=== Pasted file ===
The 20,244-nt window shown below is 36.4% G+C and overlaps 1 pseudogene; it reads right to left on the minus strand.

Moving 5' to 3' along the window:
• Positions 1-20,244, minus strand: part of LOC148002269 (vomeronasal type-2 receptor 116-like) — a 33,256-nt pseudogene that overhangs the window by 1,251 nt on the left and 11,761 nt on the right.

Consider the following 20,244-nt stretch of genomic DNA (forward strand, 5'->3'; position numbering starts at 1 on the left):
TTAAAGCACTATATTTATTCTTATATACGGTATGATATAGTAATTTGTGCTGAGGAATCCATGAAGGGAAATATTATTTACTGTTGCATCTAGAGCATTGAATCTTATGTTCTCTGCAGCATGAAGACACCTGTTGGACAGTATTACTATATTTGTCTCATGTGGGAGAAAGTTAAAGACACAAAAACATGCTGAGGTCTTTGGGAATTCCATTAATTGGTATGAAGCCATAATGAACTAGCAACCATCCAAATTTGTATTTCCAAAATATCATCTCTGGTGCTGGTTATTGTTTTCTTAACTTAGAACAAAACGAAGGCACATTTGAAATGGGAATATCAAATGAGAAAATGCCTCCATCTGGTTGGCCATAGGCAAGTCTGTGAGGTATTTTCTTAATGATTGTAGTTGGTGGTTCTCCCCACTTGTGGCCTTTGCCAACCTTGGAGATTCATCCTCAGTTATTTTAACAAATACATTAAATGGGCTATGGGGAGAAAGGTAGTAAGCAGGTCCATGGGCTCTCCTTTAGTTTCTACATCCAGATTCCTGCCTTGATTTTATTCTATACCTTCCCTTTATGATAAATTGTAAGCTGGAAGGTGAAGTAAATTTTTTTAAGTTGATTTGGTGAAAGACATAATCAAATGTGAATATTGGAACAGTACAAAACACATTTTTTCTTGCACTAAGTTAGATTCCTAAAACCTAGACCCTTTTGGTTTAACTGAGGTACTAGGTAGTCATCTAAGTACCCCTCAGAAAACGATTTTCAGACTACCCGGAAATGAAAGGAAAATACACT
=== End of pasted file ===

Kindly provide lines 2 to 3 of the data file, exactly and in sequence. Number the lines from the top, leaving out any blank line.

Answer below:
Moving 5' to 3' along the window:
• Positions 1-20,244, minus strand: part of LOC148002269 (vomeronasal type-2 receptor 116-like) — a 33,256-nt pseudogene that overhangs the window by 1,251 nt on the left and 11,761 nt on the right.